Recovering deer in this type of environment is always difficult. Often, after field dressing, it results in dragging deer through mud, water and muck. Then comes getting to highway transportation and a trip to the processor.

Lanier shared a conversation about hunting in the mountains of South Carolina’s Jocassee Gorges. He had hunted unsuccessfully in an area, but the fourth trip yielded a fat, 4-point buck with his recurve bow. He was deep into the rugged mountain terrain.

Often, good deer-hunting areas can be reached with the help of a canoe or kayak; the mobility of such vessels and the ability to use a climbing stand can help get you into the right spot. (Picture by L. Woodrow Ross)

“After an extensive search through the laurel and brush, I was able to recover the deer,” he said. “That is when the real work began. Bringing something as heavy as a deer out of a thick ravine is hard work and calls for a lot of pulling, lifting and dragging. I have often found that any measurable amount of success in the outdoors comes with a price.”

Trials and rewards

Deer are at home in thick, hard-to-reach places. Getting in there with them gives hunters a chance for a nice reward. (Picture by L. Woodrow Ross)

Trailing bow-shot deer in difficult places often results in hours of bending and crawling through dense foliage and trailing until blood sign disappears. Then, a grid search is often necessary to locate the quarry. It is amazing how difficult it can be in dense foliage to find a deer that has traveled less than 100 yards.

These hunts are very demanding, the best and the worst of conditions. It lends itself to bowhunting but can be equally effective for those who hunt with firearms. It is an exciting challenge that nature presents. When we accept that challenge and succeed, against all odds, it is very rewarding.


Definitely not a walk in the park

A typical day hunting in “rough” deer country involves getting up in the early in the morning and driving to your destination. Next may come launching a canoe and paddling to an area in the dark, disembarking and bushwhacking for some distance, or a long walk in hip boots or waders.

You may cross a beaver dam before finally locating and climbing your selected tree. Next, you might screw hooks into the tree for a backpack with your necessary gear. Then, you sit and wait for the deer. Each rustle of a leaf, ripple of the water or errant sound speeds up the heartbeat. As dawn begins to glow in the east, every stump or log takes on the shape of a deer, but staring intently, they soon change into a part of the landscape.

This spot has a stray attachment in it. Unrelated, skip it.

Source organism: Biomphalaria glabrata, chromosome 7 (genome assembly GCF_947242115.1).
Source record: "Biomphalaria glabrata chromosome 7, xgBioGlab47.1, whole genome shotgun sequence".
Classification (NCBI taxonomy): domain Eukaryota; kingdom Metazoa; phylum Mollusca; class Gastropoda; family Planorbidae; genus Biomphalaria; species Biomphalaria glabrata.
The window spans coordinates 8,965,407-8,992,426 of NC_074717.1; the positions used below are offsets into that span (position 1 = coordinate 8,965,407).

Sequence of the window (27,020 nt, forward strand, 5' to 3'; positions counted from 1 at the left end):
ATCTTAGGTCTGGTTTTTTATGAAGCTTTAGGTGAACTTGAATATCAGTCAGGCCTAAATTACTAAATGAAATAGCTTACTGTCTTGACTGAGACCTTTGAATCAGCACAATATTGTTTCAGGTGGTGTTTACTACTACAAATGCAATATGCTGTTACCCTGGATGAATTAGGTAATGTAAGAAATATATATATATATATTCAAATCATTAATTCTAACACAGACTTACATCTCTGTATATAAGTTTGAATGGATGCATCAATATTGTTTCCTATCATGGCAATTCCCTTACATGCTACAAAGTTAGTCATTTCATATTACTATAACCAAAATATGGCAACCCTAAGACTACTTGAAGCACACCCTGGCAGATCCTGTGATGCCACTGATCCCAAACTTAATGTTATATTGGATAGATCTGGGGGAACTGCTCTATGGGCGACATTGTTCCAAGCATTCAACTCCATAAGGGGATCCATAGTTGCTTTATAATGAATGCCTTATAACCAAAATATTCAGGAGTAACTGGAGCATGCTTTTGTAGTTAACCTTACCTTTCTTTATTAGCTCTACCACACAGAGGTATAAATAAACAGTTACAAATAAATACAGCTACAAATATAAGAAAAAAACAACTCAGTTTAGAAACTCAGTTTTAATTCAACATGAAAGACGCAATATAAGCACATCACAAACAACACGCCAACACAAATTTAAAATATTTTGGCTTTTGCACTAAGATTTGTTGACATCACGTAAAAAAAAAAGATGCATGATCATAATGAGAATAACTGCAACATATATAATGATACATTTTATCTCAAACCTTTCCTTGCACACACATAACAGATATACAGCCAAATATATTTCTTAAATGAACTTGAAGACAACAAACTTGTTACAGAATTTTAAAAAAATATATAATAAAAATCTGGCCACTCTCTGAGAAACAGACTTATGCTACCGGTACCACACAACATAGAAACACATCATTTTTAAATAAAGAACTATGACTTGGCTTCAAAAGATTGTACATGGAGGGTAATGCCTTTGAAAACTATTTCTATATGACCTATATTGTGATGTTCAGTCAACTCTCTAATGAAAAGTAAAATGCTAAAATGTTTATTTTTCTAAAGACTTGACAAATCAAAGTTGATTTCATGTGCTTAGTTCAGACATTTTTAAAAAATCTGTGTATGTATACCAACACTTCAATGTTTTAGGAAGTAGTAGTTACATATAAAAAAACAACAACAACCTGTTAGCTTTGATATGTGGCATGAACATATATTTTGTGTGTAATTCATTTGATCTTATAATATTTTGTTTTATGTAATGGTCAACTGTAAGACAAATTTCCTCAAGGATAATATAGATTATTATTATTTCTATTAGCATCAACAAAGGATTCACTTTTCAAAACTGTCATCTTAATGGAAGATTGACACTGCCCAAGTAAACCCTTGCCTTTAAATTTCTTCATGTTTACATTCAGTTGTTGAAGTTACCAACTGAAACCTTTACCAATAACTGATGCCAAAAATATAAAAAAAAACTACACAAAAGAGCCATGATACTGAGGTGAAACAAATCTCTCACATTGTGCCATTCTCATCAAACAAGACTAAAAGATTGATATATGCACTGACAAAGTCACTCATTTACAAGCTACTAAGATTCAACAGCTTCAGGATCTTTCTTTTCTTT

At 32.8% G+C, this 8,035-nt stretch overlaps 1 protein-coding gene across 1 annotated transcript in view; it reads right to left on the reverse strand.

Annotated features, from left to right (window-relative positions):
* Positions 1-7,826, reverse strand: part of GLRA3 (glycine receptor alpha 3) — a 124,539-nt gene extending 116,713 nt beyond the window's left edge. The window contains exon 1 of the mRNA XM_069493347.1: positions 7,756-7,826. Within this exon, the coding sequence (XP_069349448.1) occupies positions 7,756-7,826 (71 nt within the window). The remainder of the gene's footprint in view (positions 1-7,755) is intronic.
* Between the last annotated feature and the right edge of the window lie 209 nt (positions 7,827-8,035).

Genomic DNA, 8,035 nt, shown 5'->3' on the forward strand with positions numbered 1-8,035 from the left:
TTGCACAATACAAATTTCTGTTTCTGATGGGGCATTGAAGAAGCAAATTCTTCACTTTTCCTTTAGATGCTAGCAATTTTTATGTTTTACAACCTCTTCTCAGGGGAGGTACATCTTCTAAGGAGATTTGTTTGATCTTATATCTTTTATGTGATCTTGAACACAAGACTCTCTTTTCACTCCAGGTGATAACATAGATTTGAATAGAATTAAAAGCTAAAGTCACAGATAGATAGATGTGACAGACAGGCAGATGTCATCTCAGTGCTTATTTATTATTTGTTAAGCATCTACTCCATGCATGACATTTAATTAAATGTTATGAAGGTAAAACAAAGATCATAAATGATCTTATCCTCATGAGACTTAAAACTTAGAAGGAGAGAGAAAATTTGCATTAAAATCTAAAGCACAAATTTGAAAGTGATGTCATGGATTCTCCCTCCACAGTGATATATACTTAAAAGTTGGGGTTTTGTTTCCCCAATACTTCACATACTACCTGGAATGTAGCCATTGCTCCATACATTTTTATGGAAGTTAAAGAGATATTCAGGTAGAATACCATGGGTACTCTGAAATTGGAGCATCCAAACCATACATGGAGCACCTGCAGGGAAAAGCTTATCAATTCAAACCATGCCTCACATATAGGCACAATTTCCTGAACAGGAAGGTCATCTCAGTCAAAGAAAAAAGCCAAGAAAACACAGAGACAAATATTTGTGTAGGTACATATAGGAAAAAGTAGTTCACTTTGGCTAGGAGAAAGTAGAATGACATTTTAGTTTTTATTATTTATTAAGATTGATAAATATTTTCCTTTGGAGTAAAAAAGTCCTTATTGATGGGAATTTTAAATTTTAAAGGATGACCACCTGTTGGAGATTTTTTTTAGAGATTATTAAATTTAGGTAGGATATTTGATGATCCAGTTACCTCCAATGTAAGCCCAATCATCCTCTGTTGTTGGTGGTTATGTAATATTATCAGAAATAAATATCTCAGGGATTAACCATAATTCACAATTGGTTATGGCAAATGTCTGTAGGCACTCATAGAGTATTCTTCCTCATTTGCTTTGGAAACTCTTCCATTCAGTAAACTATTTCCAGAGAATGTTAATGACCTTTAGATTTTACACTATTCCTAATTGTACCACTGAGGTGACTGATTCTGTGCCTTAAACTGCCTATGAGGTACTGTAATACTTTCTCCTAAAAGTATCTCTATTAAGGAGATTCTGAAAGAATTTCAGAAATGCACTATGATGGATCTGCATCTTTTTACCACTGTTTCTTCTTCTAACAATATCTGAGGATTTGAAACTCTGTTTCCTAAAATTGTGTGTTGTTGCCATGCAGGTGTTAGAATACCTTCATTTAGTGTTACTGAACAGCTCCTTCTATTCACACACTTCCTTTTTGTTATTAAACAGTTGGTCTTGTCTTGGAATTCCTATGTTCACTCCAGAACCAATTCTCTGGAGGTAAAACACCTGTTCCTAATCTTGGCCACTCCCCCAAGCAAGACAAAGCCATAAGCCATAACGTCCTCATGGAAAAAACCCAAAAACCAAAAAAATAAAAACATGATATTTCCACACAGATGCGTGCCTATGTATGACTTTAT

Getting off the beaten path often involves hunting in some difficult areas, but that makes success even sweeter. (Picture by L. Woodrow Ross)

If you have chosen wisely, the site will soon be visited by an elusive whitetail. It is always amazing to look away for a moment, then look back and see a deer standing in plain sight. No sound betrays their presence, and their coming has a mysterious quality that never gets old.

This is a critical time requiring extreme caution. The drawing of a bow or lifting of a firearm requires motion, and this can draw the deer’s attention. The best scenario is to wait for the deer to focus its attention away from your location. A favorite tactic of Ryan Gill, a bowhunter and author, is to allow the deer to slightly pass your stand. Its attention is focused on where it’s headed, not where it’s been. Increasing the difficulty of  success, Gill often hunts from ground level.

With good luck, you reach full draw, undetected. At the moment of release — if the arrow hits a vital spot — you have a good chance for success. Unfortunately, arrows kill from blood loss, and this is not often instantaneous. What this means to the archery hunter is that the recovery may be difficult and time-consuming. This is especially true in dense vegetation, and it makes success even more sweet.